Trump’s Payroll Tax Deferment Plan Goes Into Effect – Forbes

TOPLINE

President Trump’s plan to defer payroll taxes was set into motion Friday, with the Treasury Department outlining how the executive action would work just four days before the initiative meant to provide an economic boost was set to take effect.

KEY FACTS

The initiative postpones some payroll taxes that would normally be due between September 1 and December 31 and makes them due between January 1 and April 31, 2021.

Under the plan, which would only apply to workers with an annual salary of less than $104,000, employers are asked to stop withholding the 6.2% payroll tax that represents an employee’s share of Social Security taxes.

Employees would still be responsible for the taxes, just not immediately—that means employers who stop withholding payroll taxes now, would be able to withhold twice as much early next year.

Trump wants Congress to forgive the deferred tax payments, but some employers fear that if they stop withholding taxes without a guarantee the deferred payments will be forgiven, they’ll be stuck with the bill, a particular risk if a worker should leave their employer before 2021, meaning the company won’t be able to deduct it from future paychecks.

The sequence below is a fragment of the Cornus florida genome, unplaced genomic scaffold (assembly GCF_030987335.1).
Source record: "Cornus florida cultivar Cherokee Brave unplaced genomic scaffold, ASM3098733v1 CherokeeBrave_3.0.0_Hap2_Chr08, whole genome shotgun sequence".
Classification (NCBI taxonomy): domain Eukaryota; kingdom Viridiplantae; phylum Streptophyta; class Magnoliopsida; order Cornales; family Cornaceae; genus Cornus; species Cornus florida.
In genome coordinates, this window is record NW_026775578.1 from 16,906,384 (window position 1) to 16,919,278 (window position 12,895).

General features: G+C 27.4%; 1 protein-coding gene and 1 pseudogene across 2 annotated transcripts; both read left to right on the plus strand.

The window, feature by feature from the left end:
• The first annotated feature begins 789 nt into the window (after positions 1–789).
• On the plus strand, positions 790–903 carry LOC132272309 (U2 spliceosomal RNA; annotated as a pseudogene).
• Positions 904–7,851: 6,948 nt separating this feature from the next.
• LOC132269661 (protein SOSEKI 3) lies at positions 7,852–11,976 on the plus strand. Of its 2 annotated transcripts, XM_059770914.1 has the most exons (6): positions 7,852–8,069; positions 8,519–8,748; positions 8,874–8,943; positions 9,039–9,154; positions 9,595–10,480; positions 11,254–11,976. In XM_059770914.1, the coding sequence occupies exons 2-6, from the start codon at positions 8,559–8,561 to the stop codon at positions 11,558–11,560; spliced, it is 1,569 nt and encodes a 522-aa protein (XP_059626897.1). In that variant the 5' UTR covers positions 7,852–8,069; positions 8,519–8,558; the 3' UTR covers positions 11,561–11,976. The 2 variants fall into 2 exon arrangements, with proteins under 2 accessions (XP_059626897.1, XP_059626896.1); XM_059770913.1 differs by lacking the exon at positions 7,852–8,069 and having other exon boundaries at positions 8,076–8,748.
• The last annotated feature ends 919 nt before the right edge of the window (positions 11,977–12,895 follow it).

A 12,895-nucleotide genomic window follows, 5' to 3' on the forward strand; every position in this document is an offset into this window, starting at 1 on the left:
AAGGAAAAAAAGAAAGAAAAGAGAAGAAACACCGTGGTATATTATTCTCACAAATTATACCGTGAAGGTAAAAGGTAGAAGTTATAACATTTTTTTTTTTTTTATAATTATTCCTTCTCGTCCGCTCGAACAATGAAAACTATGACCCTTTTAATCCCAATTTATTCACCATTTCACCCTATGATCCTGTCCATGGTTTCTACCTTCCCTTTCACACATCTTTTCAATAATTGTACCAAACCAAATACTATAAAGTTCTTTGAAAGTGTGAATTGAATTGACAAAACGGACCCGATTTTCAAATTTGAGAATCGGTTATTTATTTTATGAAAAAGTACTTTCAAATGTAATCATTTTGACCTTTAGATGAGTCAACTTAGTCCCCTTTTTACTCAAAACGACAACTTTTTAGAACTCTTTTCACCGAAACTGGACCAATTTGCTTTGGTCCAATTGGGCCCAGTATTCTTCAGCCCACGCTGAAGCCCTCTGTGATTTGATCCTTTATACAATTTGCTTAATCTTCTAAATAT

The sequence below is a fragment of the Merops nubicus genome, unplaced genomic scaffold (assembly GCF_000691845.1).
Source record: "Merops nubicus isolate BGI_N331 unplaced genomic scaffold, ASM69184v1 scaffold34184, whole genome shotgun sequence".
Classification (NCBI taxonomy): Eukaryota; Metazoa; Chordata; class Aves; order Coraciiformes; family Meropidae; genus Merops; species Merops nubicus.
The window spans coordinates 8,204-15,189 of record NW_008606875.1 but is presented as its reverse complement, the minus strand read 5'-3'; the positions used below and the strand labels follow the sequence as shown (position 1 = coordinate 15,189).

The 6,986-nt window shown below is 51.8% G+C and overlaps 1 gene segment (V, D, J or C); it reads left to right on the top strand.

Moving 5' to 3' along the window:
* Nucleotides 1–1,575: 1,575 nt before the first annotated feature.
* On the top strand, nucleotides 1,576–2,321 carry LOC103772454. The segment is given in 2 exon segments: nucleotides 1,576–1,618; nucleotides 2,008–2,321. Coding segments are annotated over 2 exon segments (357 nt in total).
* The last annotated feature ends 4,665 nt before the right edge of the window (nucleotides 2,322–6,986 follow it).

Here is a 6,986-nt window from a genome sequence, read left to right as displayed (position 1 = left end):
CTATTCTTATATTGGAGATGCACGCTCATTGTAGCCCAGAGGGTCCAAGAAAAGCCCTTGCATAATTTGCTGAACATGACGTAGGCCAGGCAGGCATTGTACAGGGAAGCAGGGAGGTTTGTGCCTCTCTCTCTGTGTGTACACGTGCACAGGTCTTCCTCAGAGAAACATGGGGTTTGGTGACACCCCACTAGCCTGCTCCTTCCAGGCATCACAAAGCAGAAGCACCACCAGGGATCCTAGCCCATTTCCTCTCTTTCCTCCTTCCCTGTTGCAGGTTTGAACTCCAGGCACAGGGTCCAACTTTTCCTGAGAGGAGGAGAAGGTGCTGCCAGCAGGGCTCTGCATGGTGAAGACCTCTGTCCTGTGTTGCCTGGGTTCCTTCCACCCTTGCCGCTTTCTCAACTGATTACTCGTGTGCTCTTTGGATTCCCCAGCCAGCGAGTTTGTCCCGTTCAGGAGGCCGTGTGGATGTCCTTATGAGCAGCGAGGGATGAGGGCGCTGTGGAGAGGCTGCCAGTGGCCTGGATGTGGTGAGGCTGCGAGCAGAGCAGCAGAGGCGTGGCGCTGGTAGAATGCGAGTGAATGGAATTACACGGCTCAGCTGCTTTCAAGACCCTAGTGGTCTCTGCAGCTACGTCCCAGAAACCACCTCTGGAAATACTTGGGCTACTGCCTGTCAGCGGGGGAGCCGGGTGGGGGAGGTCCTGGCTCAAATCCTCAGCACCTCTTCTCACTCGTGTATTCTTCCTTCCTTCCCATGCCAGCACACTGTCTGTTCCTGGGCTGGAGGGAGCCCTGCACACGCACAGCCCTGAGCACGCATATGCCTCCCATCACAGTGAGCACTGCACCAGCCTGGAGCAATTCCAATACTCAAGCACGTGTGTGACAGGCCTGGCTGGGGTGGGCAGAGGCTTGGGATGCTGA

Employers can choose whether to opt in to the deferral plan.

Key Background

Trump’s August 8 executive action temporarily suspending payroll tax collections came as negotiations in Congress deadlocked over a new coronavirus stimulus package. Earlier this month Trump said if he was reelected, he would get rid of the payroll taxes permanently, though White House officials said afterward such a plan isn’t currently under consideration. If Trump were able to permanently cut payroll taxes, and if such a law went into effect on January 1, 2021, Social Security payments would run out by mid 2023, according to Social Security Chief Actuary Stephen Goss.

Chief Critic

“The guidance makes it clear the only purpose of this scheme is to give the illusion of a tax cut before the election,” Seth Hanlon, senior fellow at the Center for American Progress, a group aligned with Democrats told the Wall Street Journal.

Further Reading

Trump Administration Begins Payroll Tax Deferral Plan (Wall Street Journal)

Employers Cast Wary Eye on Trump Payroll-Tax Deferral (Wall Street Journal)

Social Security Fund Would Be Empty By 2023 If Payroll Taxes Were Cut, Actuary Estimates (Forbes)

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